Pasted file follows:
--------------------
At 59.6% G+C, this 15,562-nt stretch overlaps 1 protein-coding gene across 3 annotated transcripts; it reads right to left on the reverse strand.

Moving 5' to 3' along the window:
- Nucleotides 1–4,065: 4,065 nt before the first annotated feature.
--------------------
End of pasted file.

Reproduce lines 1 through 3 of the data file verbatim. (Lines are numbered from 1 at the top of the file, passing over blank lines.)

At 59.6% G+C, this 15,562-nt stretch overlaps 1 protein-coding gene across 3 annotated transcripts; it reads right to left on the reverse strand.

Moving 5' to 3' along the window:
- Nucleotides 1–4,065: 4,065 nt before the first annotated feature.